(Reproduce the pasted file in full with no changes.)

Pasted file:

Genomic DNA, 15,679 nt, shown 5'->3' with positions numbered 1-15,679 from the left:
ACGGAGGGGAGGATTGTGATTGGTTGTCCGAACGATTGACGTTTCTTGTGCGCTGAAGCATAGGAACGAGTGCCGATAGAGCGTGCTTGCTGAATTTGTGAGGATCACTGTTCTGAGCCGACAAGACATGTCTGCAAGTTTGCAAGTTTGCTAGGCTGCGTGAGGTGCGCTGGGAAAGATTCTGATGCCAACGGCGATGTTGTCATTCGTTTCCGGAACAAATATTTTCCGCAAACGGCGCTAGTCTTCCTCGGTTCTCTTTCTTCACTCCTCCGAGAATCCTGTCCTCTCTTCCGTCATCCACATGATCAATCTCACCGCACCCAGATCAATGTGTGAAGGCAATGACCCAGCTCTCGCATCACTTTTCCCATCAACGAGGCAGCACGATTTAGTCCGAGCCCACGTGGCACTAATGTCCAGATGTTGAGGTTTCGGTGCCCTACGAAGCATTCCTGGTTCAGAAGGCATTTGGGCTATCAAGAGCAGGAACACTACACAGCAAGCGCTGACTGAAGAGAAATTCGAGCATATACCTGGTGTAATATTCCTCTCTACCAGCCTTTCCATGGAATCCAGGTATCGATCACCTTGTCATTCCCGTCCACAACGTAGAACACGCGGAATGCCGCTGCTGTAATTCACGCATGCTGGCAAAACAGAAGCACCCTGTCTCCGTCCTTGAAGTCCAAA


Genomic DNA, 15,679 nt, shown 5'->3' with positions numbered 1-15,679 from the left:
ACGGAGGGGAGGATTGTGATTGGTTGTCCGAACGATTGACGTTTCTTGTGCGCTGAAGCATAGGAACGAGTGCCGATAGAGCGTGCTTGCTGAATTTGTGAGGATCACTGTTCTGAGCCGACAAGACATGTCTGCAAGTTTGCAAGTTTGCTAGGCTGCGTGAGGTGCGCTGGGAAAGATTCTGATGCCAACGGCGATGTTGTCATTCGTTTCCGGAACAAATATTTTCCGCAAACGGCGCTAGTCTTCCTCGGTTCTCTTTCTTCACTCCTCCGAGAATCCTGTCCTCTCTTCCGTCATCCACATGATCAATCTCACCGCACCCAGATCAATGTGTGAAGGCAATGACCCAGCTCTCGCATCACTTTTCCCATCAACGAGGCAGCACGATTTAGTCCGAGCCCACGTGGCACTAATGTCCAGATGTTGAGGTTTCGGTGCCCTACGAAGCATTCCTGGTTCAGAAGGCATTTGGGCTATCAAGAGCAGGAACACTACACAGCAAGCGCTGACTGAAGAGAAATTCGAGCATATACCTGGTGTAATATTCCTCTCTACCAGCCTTTCCATGGAATCCAGGTATCGATCACCTTGTCATTCCCGTCCACAACGTAGAACACGCGGAATGCCGCTGCTGTAATTCACGCATGCTGGCAAAACAGAAGCACCCTGTCTCCGTCCTTGAAGTCCAAA